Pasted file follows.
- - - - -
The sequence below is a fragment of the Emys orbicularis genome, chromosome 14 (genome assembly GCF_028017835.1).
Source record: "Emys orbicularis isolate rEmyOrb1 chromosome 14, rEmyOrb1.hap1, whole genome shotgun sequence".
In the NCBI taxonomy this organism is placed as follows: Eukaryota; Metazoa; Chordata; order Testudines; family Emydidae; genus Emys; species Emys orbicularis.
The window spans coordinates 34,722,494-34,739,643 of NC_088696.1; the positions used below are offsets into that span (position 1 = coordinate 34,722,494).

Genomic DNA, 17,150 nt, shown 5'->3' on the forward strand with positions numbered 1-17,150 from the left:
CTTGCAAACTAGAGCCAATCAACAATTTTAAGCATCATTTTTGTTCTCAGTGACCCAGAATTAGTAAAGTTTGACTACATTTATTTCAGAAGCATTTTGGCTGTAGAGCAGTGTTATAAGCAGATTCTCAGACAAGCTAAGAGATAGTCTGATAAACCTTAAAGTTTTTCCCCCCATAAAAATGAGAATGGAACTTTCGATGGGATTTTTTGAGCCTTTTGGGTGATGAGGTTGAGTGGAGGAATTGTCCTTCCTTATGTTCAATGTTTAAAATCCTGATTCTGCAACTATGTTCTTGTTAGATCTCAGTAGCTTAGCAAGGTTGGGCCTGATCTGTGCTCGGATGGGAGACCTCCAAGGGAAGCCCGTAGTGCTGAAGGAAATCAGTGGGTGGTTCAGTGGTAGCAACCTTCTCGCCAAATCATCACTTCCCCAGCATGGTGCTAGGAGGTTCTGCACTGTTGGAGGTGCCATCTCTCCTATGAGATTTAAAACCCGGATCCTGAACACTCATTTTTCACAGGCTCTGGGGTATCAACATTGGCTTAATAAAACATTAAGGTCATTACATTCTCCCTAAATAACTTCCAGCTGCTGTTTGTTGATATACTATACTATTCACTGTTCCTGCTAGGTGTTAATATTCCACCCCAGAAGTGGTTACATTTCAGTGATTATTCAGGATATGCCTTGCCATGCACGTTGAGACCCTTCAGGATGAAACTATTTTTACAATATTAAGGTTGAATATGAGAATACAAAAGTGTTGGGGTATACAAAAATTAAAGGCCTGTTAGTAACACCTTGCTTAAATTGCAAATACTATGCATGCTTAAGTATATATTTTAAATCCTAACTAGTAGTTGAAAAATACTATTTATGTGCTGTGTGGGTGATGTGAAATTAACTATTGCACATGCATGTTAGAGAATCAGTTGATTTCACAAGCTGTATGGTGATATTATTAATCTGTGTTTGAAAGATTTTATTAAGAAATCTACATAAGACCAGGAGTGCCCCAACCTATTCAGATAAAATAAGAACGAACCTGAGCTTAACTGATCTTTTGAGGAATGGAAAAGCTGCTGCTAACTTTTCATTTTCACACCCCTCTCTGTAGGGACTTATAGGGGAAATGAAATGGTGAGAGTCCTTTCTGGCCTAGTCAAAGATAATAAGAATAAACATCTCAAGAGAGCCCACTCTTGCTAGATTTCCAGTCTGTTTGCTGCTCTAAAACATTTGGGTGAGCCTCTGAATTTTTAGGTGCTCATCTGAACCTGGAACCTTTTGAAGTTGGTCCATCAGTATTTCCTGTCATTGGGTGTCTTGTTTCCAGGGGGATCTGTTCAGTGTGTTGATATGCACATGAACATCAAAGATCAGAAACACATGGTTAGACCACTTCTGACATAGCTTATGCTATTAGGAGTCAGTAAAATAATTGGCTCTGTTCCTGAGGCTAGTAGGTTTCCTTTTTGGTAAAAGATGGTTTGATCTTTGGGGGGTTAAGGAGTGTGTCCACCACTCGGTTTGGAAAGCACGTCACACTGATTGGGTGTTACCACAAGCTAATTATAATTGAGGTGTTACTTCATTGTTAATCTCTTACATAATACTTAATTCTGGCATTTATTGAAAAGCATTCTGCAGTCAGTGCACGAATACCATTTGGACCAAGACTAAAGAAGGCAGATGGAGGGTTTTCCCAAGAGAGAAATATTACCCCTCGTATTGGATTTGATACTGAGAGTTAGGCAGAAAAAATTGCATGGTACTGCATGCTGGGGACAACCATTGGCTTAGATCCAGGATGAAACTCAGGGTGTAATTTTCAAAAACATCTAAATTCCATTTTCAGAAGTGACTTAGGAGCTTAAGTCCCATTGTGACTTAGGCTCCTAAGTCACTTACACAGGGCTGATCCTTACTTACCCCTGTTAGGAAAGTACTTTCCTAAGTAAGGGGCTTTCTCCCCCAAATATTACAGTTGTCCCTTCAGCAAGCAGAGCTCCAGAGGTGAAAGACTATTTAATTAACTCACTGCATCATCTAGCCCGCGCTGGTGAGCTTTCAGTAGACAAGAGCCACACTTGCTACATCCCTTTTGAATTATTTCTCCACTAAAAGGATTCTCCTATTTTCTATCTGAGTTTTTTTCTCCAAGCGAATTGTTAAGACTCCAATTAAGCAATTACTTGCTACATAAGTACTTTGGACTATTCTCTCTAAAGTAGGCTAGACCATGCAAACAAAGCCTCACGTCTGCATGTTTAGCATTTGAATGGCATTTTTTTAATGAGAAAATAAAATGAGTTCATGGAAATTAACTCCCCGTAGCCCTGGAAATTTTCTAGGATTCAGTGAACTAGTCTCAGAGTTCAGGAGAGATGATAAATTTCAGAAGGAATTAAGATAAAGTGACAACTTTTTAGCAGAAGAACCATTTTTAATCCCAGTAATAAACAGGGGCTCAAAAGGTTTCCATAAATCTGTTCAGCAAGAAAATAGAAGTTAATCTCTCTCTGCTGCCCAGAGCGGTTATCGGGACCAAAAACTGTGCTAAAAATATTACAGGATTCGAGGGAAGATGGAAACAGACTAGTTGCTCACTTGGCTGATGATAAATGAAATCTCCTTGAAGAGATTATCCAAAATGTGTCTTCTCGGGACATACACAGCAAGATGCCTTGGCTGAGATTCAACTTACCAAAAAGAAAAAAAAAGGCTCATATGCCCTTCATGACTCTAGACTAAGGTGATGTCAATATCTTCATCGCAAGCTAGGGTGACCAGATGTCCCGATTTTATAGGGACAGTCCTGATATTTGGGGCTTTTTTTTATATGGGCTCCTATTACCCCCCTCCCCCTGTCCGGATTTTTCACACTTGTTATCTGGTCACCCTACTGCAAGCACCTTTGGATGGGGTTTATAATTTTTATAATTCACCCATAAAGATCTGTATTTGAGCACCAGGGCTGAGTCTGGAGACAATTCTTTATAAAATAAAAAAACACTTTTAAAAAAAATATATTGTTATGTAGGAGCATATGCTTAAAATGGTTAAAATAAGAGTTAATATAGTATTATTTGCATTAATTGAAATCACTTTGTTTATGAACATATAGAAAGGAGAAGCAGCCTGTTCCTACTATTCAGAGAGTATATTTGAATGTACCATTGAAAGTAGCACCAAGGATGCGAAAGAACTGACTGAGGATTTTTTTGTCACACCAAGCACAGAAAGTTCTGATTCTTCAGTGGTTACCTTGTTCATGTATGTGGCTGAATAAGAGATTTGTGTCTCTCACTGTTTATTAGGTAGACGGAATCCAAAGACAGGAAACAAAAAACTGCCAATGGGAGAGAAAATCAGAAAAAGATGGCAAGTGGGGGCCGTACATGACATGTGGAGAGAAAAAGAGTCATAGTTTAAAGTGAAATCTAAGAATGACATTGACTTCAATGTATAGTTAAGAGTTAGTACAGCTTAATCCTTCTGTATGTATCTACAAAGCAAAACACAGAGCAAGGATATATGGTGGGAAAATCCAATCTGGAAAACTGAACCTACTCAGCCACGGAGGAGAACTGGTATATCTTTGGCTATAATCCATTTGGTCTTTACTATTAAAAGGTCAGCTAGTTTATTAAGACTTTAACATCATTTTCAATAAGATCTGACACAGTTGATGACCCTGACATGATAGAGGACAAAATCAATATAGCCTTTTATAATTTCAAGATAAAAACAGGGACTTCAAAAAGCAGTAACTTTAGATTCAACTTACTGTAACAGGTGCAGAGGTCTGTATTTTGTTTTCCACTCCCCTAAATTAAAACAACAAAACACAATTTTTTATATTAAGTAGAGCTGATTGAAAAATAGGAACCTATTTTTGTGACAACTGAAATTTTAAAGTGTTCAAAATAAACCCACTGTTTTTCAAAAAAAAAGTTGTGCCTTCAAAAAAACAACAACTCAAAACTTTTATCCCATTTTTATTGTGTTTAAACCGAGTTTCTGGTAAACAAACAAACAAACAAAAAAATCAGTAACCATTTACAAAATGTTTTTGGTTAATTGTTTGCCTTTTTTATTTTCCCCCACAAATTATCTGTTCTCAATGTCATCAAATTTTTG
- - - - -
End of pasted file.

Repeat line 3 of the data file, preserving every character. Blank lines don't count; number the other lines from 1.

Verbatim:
In the NCBI taxonomy this organism is placed as follows: Eukaryota; Metazoa; Chordata; order Testudines; family Emydidae; genus Emys; species Emys orbicularis.